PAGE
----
I think there are legitimate concerns about school wide value added components being derived for non-tested subjects (subjects like PE, music, art). Yet TN's TEAM system has worked to develop alternate value added models for some of these subjects. So far they've developed one for Fine Arts and World Languages, with PE in the works.

My point is the state seems to be proactive in working on this concern. Contrast that with the lawsuit happy TEA, who hasn't mentioned a single thing about fidelity of classroom observations (being completed by teachers and principals themselves, often TEA members) or proposed alternate solutions to value added measures in non-tested subjects.

"The bias in classroom observation systems that derives from some teachers being assigned much more able students than other teachers is very important to the overall performance of the teacher evaluation system.  One of the consequences of it not being addressed is that teachers who understand how the system works and value high evaluation scores will do their best to be assigned to schools with high ability students, and within schools will do their best to get assigned the best students."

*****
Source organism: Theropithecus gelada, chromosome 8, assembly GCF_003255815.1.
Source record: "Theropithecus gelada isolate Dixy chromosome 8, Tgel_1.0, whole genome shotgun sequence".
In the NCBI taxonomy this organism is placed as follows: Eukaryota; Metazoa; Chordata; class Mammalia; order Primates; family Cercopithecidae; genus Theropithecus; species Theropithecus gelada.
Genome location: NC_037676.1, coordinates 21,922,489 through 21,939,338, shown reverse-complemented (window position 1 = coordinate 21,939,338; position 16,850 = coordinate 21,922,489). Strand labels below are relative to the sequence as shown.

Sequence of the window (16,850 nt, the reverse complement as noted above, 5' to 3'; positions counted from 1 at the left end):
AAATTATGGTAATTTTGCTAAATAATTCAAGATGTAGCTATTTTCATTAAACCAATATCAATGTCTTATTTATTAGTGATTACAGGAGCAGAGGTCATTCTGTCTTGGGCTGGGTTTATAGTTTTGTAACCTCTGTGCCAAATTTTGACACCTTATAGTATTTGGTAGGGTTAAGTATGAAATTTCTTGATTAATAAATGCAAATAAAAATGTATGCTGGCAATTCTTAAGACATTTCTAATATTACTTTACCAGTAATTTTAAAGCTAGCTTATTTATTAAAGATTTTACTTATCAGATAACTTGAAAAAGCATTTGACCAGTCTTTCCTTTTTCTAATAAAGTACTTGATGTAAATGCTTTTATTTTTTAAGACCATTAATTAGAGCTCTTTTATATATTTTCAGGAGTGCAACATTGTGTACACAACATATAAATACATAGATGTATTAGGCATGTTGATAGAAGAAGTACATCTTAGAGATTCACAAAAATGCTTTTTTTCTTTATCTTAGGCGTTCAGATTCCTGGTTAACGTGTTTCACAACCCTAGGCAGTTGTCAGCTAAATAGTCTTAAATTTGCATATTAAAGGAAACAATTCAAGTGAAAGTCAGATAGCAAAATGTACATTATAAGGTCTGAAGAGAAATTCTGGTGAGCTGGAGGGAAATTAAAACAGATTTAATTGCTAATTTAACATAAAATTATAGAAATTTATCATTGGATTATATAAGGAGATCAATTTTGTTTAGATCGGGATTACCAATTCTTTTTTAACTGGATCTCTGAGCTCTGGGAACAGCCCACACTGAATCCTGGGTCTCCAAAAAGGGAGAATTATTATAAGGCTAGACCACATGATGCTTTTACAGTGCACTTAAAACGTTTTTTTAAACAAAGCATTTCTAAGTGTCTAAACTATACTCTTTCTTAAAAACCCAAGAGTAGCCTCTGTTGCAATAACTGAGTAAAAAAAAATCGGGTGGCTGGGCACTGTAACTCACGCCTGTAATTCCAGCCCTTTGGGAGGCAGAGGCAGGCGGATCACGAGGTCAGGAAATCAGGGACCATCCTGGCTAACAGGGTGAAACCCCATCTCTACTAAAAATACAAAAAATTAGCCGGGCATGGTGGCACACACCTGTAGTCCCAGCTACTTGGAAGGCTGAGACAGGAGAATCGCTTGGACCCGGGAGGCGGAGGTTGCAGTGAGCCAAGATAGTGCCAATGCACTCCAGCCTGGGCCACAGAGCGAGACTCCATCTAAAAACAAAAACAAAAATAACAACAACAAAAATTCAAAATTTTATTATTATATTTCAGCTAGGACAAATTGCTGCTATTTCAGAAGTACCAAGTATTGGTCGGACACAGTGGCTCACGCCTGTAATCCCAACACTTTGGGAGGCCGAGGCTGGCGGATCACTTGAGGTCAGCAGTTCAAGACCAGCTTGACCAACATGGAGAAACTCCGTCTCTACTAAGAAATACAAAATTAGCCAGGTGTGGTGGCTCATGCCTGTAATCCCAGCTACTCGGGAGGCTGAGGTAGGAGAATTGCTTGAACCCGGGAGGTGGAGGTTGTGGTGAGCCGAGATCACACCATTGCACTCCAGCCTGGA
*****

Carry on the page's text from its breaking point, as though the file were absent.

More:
My point is this: I don't see a "solutions oriented" approach from TEA in their public actions. If they don't like the current eval model with value added (which they helped construct and signed on to) - then what's a legitimate proposed alternative?

I would say it needs to have student test data in there, to act as a check and balance against the qualitative observation side - so that there are independent measures of student growth and achievement in the model to either confirm or deny what the teacher's observation scores are saying.

If I saw any action from TEA around fidelity for the qualitative observation component, I'd have more confidence that they really believe in the value of a teacher performance management system and accountability for student learning outcomes.

It's troubling that the observation component of teachers for an evaluation system is resulting in some of the greatest disconnects of teacher scores vs. the actual skill of that teacher.

From where I'm sitting, I don't believe TEA leadership a value of accountability - they would rather not have a performance management system for teachers.  With no accountability for the adults in education, that's not going to fare well for students and their learning.

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Tuesday, May 27, 2014

Great opportunity for young conservative activist